Playing in an MLS Cup Final for New England Revolution coach Steve Nicol is all about preparing in the same way he prepared the squad for every other game this season.
After all, it might be foolish to change the routine of a team that has, going into Sunday's MLS Cup Final against the Los Angeles Galaxy, had its best season in its 10-year history.
The Revolution began the season with an 11-game unbeaten streak and finished with a club record 17 victories. The 2002 team, which was a bit of a surprise when it reached the MLS Cup Final, had 12 victories.
"You try and keep things as normal as possible," Nicol said. "Obviously, there is more stuff with the media. You have to approach it with the right attitude, do you your bit and then get yourself back to the hotel and get rested."
Nicol did not name a starting 11, but said the players have been told what the lineup will be Sunday. It is all a part of the routine.
"The players know," Nicol said. "We let them know and let them think of it again. It's a normal procedure as far as we do it. We always tell them the day before the game."
The Revolution team that will takes the field Sunday will be a clearly better team than the one which took on the Galaxy in the 2002 final.
Nicol said the main difference is the extra quality of every player on the squad.
"We've had good players previously but the players we have at the present time are clearly more talented than we have had previously," Nicol said. "It's just that extra bit of talent that has gotten us that extra step."
Five of the Revolution players likely to start Sunday also played in the MLS Cup Final in 2002: defenders Joe Franchino and Jay Heaps, midfielder Daniel Hernandez and Steve Ralston and forward Taylor Twellman.
The Revolution lost that game 1-0 on a Carlos Ruiz golden goal in Foxborough, Mass.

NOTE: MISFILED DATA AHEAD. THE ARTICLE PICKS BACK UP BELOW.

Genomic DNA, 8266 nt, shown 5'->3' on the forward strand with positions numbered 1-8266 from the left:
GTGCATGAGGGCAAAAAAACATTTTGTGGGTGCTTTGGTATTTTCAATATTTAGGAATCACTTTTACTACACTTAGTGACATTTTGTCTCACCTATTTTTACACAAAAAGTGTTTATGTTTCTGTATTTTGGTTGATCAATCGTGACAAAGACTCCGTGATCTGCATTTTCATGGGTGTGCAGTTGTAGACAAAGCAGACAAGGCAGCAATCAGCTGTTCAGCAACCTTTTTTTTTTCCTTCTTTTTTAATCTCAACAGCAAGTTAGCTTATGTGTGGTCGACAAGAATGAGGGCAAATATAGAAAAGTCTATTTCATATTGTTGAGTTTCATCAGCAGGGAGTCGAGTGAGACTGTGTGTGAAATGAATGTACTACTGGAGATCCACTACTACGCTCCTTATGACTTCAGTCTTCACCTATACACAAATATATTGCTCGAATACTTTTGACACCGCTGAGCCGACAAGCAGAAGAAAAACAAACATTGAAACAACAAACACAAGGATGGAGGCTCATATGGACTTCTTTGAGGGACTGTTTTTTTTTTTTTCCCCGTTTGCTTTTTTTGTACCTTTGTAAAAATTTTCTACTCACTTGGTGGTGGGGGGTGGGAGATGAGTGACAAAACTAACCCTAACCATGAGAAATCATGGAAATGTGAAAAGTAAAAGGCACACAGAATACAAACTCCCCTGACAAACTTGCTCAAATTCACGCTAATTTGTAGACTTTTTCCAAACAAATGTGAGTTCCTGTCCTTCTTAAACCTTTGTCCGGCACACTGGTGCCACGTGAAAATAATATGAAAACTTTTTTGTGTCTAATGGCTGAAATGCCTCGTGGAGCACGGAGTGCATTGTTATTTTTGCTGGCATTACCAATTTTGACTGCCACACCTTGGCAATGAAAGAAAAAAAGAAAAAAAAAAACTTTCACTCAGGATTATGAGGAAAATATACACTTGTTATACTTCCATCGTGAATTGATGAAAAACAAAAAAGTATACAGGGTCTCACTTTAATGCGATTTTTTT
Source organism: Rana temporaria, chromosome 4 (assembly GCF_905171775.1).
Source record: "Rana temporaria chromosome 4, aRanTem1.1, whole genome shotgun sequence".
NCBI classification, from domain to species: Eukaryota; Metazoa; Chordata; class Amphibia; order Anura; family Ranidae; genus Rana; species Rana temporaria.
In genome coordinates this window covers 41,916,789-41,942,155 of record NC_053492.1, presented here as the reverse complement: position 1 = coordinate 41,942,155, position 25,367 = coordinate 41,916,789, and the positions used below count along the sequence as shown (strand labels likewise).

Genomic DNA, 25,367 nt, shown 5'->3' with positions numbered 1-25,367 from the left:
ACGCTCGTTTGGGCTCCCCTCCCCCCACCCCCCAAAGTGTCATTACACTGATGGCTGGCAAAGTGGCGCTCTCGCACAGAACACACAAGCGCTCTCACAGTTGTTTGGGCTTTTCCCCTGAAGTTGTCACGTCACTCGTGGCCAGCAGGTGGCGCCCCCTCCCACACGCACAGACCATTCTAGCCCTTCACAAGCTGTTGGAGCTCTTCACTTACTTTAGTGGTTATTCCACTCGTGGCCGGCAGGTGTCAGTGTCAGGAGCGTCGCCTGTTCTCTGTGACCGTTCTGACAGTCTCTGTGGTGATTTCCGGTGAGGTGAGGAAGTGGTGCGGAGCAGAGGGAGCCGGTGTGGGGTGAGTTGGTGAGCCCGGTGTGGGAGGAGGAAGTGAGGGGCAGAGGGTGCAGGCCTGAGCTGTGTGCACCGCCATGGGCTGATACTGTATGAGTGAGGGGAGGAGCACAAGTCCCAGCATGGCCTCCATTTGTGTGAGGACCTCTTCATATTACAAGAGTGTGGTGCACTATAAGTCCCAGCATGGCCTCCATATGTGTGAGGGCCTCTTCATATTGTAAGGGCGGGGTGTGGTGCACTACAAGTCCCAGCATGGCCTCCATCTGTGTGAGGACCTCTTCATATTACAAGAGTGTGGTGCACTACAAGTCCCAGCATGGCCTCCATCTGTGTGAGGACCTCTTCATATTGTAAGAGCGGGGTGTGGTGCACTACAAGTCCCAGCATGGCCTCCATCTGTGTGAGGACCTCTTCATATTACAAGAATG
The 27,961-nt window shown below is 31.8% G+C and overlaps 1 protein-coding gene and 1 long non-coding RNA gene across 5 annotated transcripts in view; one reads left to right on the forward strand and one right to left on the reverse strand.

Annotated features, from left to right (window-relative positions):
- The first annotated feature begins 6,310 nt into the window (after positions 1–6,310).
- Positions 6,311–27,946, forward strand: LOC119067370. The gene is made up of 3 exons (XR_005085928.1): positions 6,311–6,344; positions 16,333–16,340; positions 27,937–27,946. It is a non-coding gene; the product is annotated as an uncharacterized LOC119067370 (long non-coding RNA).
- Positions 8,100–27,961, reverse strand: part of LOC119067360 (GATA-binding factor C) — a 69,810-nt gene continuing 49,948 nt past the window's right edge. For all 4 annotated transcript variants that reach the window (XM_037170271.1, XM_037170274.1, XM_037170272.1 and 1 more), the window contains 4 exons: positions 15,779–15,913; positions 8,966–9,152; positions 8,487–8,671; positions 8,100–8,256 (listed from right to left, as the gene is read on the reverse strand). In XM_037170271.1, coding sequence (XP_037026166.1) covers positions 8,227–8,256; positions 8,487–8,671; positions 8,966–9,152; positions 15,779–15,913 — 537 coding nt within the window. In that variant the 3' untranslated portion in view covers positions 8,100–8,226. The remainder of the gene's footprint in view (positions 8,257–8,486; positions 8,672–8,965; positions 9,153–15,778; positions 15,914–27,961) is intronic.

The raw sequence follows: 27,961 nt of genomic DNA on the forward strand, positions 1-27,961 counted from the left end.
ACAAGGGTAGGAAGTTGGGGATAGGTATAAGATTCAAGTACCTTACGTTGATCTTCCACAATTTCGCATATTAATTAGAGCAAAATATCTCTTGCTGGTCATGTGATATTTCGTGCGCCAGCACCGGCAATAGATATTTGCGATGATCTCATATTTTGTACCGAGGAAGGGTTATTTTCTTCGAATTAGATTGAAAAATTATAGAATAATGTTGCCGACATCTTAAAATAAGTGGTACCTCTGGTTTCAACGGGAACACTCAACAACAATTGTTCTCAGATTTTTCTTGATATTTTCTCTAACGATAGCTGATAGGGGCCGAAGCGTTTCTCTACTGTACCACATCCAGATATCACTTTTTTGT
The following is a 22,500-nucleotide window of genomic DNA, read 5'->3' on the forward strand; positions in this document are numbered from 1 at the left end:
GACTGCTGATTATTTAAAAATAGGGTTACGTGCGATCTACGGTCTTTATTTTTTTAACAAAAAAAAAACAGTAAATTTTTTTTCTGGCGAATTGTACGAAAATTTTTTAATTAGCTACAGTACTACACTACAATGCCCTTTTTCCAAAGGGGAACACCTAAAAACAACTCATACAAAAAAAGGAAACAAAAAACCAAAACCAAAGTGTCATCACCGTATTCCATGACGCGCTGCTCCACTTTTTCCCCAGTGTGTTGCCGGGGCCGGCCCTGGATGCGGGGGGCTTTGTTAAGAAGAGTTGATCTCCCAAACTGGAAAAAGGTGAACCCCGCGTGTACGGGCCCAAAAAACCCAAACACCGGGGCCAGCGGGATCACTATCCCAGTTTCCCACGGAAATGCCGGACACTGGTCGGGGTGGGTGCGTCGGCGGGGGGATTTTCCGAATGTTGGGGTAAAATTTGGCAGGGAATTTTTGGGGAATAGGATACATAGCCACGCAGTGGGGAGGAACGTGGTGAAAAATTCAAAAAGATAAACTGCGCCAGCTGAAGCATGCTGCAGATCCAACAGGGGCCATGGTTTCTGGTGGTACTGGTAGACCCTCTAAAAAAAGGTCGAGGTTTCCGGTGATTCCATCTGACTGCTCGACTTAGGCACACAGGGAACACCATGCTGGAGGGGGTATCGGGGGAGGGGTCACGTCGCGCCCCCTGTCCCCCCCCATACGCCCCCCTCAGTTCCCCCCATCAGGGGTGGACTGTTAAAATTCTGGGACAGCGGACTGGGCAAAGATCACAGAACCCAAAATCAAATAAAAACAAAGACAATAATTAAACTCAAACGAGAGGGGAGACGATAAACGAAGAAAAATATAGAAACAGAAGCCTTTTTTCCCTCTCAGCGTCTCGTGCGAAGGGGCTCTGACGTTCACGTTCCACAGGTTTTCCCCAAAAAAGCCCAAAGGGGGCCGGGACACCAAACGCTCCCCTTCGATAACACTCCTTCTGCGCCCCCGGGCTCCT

In between appearing in two MLS Cup Finals, Hernandez spent a stint with Mexican club Necaxa. The Revolution reacquired him on Aug. 5.
Nicol said that Hernandez is a better player than he was his first time around with the Revolution.
"A lot of people call Daniel a defensive midfielder, but he far from that," Nicol said. "That tends to make you think of a guy who (just) destroys things. Daniel starts a lot of things for us. Does he break things up? Yes he does. But once he does he has the ability to start the play."
One Galaxy player Hernandez may run into from time to time is Landon Donovan. Destroying what Donovan does to help his team build an attack in the midfield is one of the keys to a Revolution victory.
But Nicol said he was not concerned that too many Revolution defenders would pay attention to Donovan at the same time. Donovan had only one assist in the two regular season games between New England and Los Angeles, a pair of 1-1 draws 23 days apart in July.
"We're going out to play our ball game," Nicol said. "A player we'll keep our eye on is Landon, but when he gets the ball we need his guy to close him.
Robert Whitman is a contributor to MLSnet.com. This story was not subject to the approval of Major League Soccer or its clubs.